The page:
[T]his was yet another case where the Obama DOJ sided with the Bush administration and advocated the position that the conservative justices adopted. The Obama DOJ aggressively argued before the Court that convicted criminals have no constitutional right to access evidence for DNA analysis. Indeed, its decision to embrace this extreme Bush position caused much controversy and anger back in February. Law Professor Darren Hutchinson wrote back then:The Office of the Solicitor General has adhered to Bush's position that the inmate does not have a constitutional right to re-test the DNA evidence, even though doing so could establish his innocence and despite the fact that his attorney will pay for the new scientific analysis of the evidence. . . .Indeed, the Obama DOJ rejected explicit requests from defendants rights advocates to repudiate the Bush position. Instead, the Obama DOJ announced that Deputy Solicitor General Neal Katyal would make his debut appearance before the Supreme Court in that capacity advocating the Bush position (and that's what then happened)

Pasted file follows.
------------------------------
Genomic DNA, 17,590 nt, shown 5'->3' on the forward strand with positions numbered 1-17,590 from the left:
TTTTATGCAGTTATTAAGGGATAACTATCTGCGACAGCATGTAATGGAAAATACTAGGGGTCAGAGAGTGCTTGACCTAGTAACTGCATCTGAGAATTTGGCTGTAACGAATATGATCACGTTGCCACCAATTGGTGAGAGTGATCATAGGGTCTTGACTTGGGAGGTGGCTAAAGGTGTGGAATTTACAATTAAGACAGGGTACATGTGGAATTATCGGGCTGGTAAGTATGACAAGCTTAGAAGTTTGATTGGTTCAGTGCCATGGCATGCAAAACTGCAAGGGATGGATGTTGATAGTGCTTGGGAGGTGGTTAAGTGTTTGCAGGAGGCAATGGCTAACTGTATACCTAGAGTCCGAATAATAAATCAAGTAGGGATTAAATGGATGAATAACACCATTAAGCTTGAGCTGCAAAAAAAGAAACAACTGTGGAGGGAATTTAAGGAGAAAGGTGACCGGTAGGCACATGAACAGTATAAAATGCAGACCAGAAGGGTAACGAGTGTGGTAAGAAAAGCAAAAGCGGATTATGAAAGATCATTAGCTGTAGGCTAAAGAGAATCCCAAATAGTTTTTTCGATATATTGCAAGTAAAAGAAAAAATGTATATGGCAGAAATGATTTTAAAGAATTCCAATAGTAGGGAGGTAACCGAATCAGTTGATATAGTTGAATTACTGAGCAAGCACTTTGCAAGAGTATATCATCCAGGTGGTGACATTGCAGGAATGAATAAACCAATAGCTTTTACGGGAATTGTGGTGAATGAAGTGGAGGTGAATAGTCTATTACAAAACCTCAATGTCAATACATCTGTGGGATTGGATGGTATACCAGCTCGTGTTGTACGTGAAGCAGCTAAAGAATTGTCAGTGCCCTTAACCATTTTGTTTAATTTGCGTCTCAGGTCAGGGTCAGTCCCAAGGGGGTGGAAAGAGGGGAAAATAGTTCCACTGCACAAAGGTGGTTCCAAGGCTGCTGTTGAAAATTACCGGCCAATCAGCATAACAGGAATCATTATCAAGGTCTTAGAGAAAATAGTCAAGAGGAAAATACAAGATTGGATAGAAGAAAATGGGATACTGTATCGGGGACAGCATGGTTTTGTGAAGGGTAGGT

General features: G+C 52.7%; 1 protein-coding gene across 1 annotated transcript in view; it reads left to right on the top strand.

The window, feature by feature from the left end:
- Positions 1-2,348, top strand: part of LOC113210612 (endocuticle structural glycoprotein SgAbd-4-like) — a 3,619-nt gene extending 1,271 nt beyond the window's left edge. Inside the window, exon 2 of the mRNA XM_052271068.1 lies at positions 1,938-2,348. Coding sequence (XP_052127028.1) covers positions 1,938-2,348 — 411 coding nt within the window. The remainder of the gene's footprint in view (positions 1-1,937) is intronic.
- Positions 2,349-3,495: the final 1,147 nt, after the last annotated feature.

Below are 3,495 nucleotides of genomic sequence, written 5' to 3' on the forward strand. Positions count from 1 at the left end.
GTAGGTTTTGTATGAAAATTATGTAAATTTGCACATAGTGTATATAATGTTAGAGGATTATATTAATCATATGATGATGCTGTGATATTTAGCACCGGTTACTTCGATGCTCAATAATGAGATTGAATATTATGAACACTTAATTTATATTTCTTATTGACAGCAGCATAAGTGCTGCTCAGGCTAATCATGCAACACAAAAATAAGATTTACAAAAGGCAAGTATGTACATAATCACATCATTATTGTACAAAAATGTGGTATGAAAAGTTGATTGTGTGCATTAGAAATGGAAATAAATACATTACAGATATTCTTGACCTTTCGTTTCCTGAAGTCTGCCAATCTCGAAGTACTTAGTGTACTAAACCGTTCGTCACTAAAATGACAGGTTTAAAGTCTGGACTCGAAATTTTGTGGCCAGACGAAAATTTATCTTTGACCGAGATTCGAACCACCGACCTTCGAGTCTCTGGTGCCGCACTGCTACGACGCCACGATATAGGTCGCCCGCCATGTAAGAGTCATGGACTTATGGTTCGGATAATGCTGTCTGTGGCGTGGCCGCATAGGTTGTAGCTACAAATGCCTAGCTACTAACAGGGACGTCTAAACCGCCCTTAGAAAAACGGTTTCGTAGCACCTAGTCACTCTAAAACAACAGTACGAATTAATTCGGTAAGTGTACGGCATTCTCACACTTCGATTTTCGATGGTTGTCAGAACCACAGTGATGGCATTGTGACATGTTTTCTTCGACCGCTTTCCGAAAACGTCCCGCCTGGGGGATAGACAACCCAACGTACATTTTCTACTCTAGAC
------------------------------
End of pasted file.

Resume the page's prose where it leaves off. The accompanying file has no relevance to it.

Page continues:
As a state senator, Obama sponsored and lobbied for legislation that gave all inmates a post-conviction right to DNA evidence -- the same right that Osborne asserts in this case. . . . The Bush administration was not required to take a position in this case. Although the Bush administration decided to submit a brief in the case, the Obama administration could have refused to defend it, withdrawn it, or even switched position.
A Few Insights From the First Debate
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